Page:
Tuesday, February 18, 2020

Hainanese Chicken Rice - and a variation :-)

I enjoyed my first taste of Hainanese chicken in Vancouver about ten years ago.  I don't remember the name of the restaurant but I do remember the great taste of this chicken dish.  It was really nice to enjoy it at home.

This dish is easy to prepare.  You can easily multitask - while your chicken is cooking, it helps to prepare the ingredients for your dipping sauce and rice. Both of these are usually assembled after the chicken is done because they require the chicken broth, but you can get started washing and soaking the rice, chopping the garlic and ginger. In this recipe, all of the poaching broth is reserved -- some is used in the rice, a small amount is used in the chili sauce, and the remainder is saved to be heated and served as a simple soup to accompany the chicken.  This broth is delicious...

To serve six.

Korean Bulgogi Bolognese - a marriage of Korean and Italian.

I am always on the lookout for great cooking websites.  The New York Times cooking section is one of the top ones.  What I especially love are the comments from cooks who have tried and "tweaked" the recipes.  I also tend to ignore those who have lots to say about a recipe they never tried.

The Korean Bulgogi Bolognese intrigued me.  It is a mashup of my two favourite cuisine.  This is a great dish! Oh, and I forgot to buy egg noodles so I just had to make them from scratch bringing the dish to another level- delicious!
Served with homemade spinach and red pepper egg noodles.
To serve four.

Monday, February 17, 2020

General Tso's Chicken- a take out favourite made at home

I've had my share of General Tso chicken over the years- it's a staple on all the takeout menus.  This home version is easy and fairly quick to make and oh so much better than the takeout versions.  They are coated with corn starch for lighter batter and pan fried (then air fried) instead of deep fried.  Your family and friends will love it!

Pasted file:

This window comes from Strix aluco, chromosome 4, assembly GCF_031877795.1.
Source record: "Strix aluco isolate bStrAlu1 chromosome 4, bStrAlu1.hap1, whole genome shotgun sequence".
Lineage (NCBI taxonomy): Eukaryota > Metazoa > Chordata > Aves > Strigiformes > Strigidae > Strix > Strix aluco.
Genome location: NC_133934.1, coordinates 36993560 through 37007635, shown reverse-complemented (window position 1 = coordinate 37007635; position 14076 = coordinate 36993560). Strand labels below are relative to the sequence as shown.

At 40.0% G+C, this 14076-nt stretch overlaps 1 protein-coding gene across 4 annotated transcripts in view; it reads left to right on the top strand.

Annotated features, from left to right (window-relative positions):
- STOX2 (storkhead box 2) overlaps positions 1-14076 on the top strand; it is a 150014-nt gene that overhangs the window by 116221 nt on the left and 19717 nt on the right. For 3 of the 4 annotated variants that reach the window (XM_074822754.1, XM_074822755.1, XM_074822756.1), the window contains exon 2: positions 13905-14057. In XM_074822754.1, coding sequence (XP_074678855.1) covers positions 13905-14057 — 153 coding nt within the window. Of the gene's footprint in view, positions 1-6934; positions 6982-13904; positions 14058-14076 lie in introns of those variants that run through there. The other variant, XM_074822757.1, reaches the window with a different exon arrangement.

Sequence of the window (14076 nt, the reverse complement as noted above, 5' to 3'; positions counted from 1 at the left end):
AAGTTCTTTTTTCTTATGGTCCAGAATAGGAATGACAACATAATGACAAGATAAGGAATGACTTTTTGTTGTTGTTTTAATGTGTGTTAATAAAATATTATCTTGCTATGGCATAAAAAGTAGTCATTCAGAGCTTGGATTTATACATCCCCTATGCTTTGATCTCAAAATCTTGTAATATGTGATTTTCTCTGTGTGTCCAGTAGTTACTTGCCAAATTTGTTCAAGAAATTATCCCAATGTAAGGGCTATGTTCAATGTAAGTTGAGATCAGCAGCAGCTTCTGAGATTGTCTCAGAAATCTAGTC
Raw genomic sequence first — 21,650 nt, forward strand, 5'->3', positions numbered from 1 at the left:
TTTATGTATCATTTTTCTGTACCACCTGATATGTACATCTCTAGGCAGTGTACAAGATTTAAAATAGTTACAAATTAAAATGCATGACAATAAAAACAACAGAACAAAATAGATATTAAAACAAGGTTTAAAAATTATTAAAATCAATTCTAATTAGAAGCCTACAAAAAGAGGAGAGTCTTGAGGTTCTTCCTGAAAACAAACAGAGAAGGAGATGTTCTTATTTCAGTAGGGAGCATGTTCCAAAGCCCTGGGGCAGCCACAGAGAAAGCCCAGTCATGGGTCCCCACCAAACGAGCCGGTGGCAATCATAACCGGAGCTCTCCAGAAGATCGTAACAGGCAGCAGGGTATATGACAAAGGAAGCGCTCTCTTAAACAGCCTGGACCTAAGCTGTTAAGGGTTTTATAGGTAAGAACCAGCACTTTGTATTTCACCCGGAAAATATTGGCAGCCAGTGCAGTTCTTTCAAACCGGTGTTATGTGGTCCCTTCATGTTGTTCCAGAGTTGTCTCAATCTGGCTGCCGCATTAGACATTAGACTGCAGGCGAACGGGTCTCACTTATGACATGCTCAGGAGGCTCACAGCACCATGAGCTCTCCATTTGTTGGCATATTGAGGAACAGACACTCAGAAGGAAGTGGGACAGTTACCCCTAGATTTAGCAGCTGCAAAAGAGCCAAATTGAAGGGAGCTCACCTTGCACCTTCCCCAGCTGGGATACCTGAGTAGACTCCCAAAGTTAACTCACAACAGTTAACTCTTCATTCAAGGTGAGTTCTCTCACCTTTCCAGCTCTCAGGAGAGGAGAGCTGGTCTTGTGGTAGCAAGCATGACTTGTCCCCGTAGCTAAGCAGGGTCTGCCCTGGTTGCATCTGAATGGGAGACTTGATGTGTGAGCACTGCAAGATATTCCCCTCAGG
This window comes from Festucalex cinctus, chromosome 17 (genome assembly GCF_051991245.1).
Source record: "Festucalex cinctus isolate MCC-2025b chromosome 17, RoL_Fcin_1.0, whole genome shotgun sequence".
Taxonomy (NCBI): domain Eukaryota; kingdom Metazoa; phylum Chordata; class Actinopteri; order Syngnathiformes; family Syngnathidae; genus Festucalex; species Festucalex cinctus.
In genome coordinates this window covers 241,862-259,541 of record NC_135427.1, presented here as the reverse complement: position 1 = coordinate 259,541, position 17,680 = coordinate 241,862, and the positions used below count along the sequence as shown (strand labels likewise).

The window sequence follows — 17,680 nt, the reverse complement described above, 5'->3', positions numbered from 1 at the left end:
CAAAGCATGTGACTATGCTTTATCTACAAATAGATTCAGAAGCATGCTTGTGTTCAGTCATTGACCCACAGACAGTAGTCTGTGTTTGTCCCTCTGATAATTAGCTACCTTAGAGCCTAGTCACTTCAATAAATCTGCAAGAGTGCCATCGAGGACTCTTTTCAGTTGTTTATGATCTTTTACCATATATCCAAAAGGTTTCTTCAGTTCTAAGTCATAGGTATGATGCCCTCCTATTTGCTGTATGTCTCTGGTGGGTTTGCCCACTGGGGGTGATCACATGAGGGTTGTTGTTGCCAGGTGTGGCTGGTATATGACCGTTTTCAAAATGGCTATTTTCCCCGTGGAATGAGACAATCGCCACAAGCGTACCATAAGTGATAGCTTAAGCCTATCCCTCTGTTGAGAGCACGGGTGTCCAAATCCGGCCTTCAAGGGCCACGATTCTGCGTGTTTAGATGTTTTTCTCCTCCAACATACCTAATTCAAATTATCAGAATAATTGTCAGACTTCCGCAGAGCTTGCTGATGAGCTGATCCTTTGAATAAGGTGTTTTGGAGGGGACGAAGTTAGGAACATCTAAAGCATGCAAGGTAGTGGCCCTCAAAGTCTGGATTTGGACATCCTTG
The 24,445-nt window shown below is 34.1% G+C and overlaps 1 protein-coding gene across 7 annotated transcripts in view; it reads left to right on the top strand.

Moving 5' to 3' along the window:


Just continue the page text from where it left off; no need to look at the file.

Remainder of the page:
General Tso's Chicken served with stir fried sweet peppers and steamed broccoli.

To serve four.

Saturday, February 15, 2020

Thai Vegetarian Curry

Sometimes you just want vegetables.  This is a healthy, delicious Thai curry.  Great comfort food and easy to make.  Serve over basmati rice or noodles.

 1              13 1/2-ounce can coconut milk (do not shake can)
½  cup      vegetable stock
4  tsp         soy sauce or tamari soy sauce
4  tsp         brown sugar
6  tbsp      Thai green curry paste
½  cup      diced (1/2 inch) onion
⅔  cup      diced (1/2 inch) red bell pepper
⅔  cup      diced (1/2 inch) zucchini or other summer squash
⅔  cup      diced (1/2 inch) peeled sweet potato
⅔  cup      sliced bamboo shoots, rinsed and drained
1  cup       green beans, trimmed and cut into 1 1/2 inch lengths
⅔  cup     diced (1/2 inch) Asian eggplant
1  lime
8  large    basil leaves, cut into thin chiffonade


Open the can of coconut milk without shaking it. Spoon 6 tablespoons of the coconut cream from the top of the can into a medium saucepan. Pour remaining contents of can into a medium bowl, and mix well. In a medium bowl, combine vegetable stock, soy sauce, and palm or brown sugar. Stir until the sugar is dissolved.